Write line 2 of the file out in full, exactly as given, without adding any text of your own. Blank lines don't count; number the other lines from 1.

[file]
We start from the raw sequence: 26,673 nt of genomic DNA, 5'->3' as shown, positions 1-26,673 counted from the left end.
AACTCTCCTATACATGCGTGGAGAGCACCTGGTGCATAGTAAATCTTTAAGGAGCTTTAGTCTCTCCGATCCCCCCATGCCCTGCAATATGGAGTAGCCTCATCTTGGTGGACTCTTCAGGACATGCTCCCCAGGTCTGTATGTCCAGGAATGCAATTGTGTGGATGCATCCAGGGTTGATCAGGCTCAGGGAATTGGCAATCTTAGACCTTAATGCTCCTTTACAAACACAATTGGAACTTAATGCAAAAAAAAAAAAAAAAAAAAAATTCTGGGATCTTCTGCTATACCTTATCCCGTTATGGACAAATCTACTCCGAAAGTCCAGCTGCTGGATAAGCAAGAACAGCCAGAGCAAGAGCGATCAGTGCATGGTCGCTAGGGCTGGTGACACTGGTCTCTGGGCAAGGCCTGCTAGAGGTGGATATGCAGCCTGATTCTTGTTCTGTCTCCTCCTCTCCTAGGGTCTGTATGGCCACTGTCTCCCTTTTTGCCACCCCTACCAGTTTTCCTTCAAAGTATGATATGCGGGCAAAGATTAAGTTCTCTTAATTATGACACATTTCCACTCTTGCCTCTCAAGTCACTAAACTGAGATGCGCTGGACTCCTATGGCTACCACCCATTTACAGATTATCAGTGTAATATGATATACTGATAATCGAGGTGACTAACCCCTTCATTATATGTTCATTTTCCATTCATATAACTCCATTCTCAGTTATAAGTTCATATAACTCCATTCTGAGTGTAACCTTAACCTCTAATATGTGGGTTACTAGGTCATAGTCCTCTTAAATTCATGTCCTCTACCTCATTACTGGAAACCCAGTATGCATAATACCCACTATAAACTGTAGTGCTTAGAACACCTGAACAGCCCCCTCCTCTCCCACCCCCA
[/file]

AACTCTCCTATACATGCGTGGAGAGCACCTGGTGCATAGTAAATCTTTAAGGAGCTTTAGTCTCTCCGATCCCCCCATGCCCTGCAATATGGAGTAGCCTCATCTTGGTGGACTCTTCAGGACATGCTCCCCAGGTCTGTATGTCCAGGAATGCAATTGTGTGGATGCATCCAGGGTTGATCAGGCTCAGGGAATTGGCAATCTTAGACCTTAATGCTCCTTTACAAACACAATTGGAACTTAATGCAAAAAAAAAAAAAAAAAAAAAATTCTGGGATCTTCTGCTATACCTTATCCCGTTATGGACAAATCTACTCCGAAAGTCCAGCTGCTGGATAAGCAAGAACAGCCAGAGCAAGAGCGATCAGTGCATGGTCGCTAGGGCTGGTGACACTGGTCTCTGGGCAAGGCCTGCTAGAGGTGGATATGCAGCCTGATTCTTGTTCTGTCTCCTCCTCTCCTAGGGTCTGTATGGCCACTGTCTCCCTTTTTGCCACCCCTACCAGTTTTCCTTCAAAGTATGATATGCGGGCAAAGATTAAGTTCTCTTAATTATGACACATTTCCACTCTTGCCTCTCAAGTCACTAAACTGAGATGCGCTGGACTCCTATGGCTACCACCCATTTACAGATTATCAGTGTAATATGATATACTGATAATCGAGGTGACTAACCCCTTCATTATATGTTCATTTTCCATTCATATAACTCCATTCTCAGTTATAAGTTCATATAACTCCATTCTGAGTGTAACCTTAACCTCTAATATGTGGGTTACTAGGTCATAGTCCTCTTAAATTCATGTCCTCTACCTCATTACTGGAAACCCAGTATGCATAATACCCACTATAAACTGTAGTGCTTAGAACACCTGAACAGCCCCCTCCTCTCCCACCCCCA